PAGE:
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Avoiding alcohol during pregnancy

You may have heard mixed messages about whether it’s OK to drink some alcohol while pregnant. We know that alcohol can harm an unborn baby, and we know that heavy drinking or binge drinking can be especially risky [1]. But we don’t know a safe level of alcohol consumption [2]. So if you’re pregnant, planning to become pregnant, or breastfeeding, the safest approach is to not drink at all. 

Whatever stage you’re at, your baby will benefit from you starting to avoid alcohol now. 

What’s the harm? 

When a pregnant woman drinks, the alcohol ends up in the unborn baby’s blood. The developing liver can’t filter out toxins that can harm brain cells and damage the nervous system [3], and can cause Fetal Alcohol Spectrum Disorder (FASD). This is true throughout the pregnancy, so there is no safe time to drink alcohol during that nine months. On the other hand, quitting at any point can be helpful. 

Some people may need to reduce their alcohol intake gradually to avoid withdrawal symptoms. A good first step is to talk to your doctor or midwife who can direct you to further support after learning about your specific needs. You can also search for local services through the NHS.

Managing stress without alcohol

Having a baby is one of the biggest changes you and your partner can go through, so you might find yourself feeling more stressed and arguing more. Avoiding alcohol can be difficult if you’re used to using it as a way of coping with stress. But the negative effects on your mood and general health, and the worry about how it might affect your baby, could end up causing even more stress. 

We can’t make stress go away entirely, but we can learn to cope in healthier ways. You could try:

  • Exercise, like going for a walk, yoga, or another favourite activity.
  • Cooking a nutritious meal.
  • Chatting with a friend or family member.

Having a supportive partner can be a big help too. It will likely be easier for you to avoid alcohol if your partner chooses to stop drinking as well [4] [5]. You could share the goal of avoiding alcohol together during your pregnancy, and encourage each other along the way. 

If you’re worried that you or your partner might be using alcohol to deal with stress, you can find a free short course on Click’s Coping with stress and alcohol section.  

Three simple steps 

Practicing communication skills can strengthen your relationship and get you through times of stress, from everyday issues to bringing a new baby into the family. Our Me, You and Baby Too resource can help you and your partner manage this period of change together. You will learn how to argue better, which is better for you, better for your partner, and better for your baby.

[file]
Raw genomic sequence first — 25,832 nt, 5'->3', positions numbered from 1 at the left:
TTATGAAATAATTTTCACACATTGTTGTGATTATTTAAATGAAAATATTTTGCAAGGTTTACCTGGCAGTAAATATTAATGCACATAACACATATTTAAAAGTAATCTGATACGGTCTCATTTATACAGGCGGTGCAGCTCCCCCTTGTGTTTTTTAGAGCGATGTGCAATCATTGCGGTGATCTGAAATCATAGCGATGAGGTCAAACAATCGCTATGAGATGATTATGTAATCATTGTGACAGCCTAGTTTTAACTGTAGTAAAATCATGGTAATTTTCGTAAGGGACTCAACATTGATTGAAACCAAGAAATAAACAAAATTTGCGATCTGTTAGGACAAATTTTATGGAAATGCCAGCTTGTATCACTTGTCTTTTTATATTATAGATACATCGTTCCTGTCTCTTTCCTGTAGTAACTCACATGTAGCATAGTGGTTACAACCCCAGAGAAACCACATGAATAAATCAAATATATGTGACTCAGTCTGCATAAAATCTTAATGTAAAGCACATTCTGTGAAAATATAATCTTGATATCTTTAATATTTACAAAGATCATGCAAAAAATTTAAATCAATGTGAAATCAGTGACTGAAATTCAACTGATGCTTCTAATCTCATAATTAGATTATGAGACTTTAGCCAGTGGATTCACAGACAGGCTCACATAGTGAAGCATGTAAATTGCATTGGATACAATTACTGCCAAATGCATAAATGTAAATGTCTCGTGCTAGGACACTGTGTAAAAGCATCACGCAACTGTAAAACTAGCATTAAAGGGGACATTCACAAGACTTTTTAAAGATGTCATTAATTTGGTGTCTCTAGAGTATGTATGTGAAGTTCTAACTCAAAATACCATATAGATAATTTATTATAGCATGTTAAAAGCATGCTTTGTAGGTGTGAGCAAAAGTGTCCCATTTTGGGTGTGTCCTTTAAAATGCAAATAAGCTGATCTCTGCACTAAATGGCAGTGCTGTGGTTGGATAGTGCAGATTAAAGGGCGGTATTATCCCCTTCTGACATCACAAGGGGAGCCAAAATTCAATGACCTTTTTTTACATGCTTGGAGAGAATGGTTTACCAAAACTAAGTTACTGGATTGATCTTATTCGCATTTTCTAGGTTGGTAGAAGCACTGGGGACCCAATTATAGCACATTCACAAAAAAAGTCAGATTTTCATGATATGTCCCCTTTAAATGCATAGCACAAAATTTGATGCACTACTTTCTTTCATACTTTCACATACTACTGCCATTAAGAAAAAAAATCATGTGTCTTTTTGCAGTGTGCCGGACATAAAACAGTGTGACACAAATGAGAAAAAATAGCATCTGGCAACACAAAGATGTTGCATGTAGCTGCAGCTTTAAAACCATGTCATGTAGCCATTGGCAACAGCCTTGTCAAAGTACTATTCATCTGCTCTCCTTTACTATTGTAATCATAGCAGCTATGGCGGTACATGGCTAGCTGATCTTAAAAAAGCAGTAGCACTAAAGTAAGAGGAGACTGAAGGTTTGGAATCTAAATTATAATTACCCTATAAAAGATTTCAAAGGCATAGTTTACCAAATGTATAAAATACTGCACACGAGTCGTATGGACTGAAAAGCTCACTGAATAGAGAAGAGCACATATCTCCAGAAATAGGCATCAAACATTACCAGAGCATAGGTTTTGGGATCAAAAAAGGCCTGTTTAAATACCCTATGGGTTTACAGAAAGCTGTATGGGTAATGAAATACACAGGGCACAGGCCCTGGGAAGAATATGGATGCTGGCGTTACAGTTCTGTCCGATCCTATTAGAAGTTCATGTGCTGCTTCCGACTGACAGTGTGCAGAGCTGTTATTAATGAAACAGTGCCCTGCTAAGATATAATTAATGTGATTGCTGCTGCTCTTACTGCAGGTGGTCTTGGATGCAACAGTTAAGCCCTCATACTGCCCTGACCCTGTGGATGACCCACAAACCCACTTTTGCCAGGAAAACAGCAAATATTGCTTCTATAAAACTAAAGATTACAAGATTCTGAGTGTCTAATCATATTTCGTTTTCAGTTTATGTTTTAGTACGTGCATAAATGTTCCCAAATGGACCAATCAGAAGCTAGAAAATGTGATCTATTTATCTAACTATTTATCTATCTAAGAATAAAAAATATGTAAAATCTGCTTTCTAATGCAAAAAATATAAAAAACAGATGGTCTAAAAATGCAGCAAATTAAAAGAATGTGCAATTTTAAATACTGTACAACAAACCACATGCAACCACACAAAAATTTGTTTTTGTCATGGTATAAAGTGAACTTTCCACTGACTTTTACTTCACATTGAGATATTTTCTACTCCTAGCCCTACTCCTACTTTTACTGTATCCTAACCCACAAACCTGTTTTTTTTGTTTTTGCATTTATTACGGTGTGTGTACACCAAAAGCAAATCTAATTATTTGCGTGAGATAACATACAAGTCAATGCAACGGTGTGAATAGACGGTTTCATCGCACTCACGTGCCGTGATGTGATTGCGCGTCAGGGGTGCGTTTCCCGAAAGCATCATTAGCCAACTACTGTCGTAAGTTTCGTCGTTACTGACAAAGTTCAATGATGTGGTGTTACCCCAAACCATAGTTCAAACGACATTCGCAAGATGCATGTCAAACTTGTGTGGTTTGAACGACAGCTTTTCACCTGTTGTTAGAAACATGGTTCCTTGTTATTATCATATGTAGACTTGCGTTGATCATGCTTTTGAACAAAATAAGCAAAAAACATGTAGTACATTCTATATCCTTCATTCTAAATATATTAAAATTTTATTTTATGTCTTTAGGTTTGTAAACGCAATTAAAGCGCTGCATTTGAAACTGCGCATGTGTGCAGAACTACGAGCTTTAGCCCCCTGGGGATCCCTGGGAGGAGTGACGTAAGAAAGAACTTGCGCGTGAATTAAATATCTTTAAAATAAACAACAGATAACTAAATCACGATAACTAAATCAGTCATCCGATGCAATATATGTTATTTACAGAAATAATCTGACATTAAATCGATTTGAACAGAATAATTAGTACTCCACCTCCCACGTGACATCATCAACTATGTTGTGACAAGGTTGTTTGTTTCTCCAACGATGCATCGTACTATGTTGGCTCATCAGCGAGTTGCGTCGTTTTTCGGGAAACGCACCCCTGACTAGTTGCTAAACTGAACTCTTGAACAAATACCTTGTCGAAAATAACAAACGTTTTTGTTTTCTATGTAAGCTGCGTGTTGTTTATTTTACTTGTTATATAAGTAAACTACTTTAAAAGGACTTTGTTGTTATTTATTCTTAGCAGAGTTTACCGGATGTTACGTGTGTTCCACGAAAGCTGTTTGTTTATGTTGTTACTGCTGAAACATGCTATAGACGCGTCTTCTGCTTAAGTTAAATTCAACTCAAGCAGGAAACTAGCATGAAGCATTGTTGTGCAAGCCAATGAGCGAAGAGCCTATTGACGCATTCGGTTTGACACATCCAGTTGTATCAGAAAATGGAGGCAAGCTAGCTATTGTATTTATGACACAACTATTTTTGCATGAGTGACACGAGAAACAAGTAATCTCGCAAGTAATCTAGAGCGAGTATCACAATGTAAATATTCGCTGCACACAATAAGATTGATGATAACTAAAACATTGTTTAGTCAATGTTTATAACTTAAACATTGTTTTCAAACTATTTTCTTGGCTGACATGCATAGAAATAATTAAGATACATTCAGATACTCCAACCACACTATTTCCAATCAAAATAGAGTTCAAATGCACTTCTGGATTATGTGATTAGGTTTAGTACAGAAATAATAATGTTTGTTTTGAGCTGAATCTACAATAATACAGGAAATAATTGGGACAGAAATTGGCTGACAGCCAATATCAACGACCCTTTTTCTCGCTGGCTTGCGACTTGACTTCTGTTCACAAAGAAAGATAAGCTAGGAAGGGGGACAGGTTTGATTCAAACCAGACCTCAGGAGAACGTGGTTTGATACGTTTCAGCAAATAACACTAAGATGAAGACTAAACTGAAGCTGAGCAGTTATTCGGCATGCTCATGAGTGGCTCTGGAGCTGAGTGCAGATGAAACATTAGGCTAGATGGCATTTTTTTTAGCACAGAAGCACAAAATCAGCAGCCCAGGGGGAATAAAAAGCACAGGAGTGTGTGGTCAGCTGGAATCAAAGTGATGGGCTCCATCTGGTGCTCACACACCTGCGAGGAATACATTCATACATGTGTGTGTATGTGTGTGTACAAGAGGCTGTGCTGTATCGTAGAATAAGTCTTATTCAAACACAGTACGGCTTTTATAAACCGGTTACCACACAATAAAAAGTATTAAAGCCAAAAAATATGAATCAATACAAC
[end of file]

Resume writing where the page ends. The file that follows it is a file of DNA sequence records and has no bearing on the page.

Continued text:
There are three simple steps to arguing better:

STOP. This means staying calm and listening. You can’t always control the way you feel, especially when an argument starts. But you can have some control over how you respond. When you feel a conversation heating up, you can try some of these tips to help yourself say calm:

  • Take some deep breaths.
  • Relax your shoulders.
  • Count to 10.
  • Go for a walk with your partner.

TALK IT OUT. To talk through what’s going on, we can:

  • See it differently. Try to see things from your partner’s point of view.
  • Speak for myself. Use ‘I’ statements to talk about how you are feeling.

WORK IT OUT. Once you are able to stay calm and talk about your issues, you will be able to look for solutions you can both agree on.

For more information 

If you would like support to quit alcohol, your doctor or midwife can help and you can search for local services through the NHS.

If you’d like to know more the effects of alcohol on unborn babies, see the National Organisation for FASD.  

References


[1] Jones, Theodore B.; Bailey, Beth A.; Sokol, Robert J. Alcohol Use in Pregnancy: Insights in Screening and Intervention for the Clinician. Clinical Obstetrics and Gyneconolgy, 2013. 

[2] May, Philip A.; Gossage, J. Phillip. Maternal Risk Factors for Fetal Alcohol Spectrum Disorders. Alcohol Research and Health, 2011. 

[3] National Organisation for FASD. Information for parents, carers and professionals, 2012.

[4] Montag, Annika C. Fetal alcohol spectrum disorders: identifying at-risk mothers.International Journal of Women’s Health, 2016.

[5] Chang, Grace; Mcnamara, Tay K.; Orav, E. John; Wilkins-Haug, Louise. Alcohol Use by Pregnant Women: Partners, Knowledge, and Other Predictors. Journal Of Studies On Alcohol, 2006.

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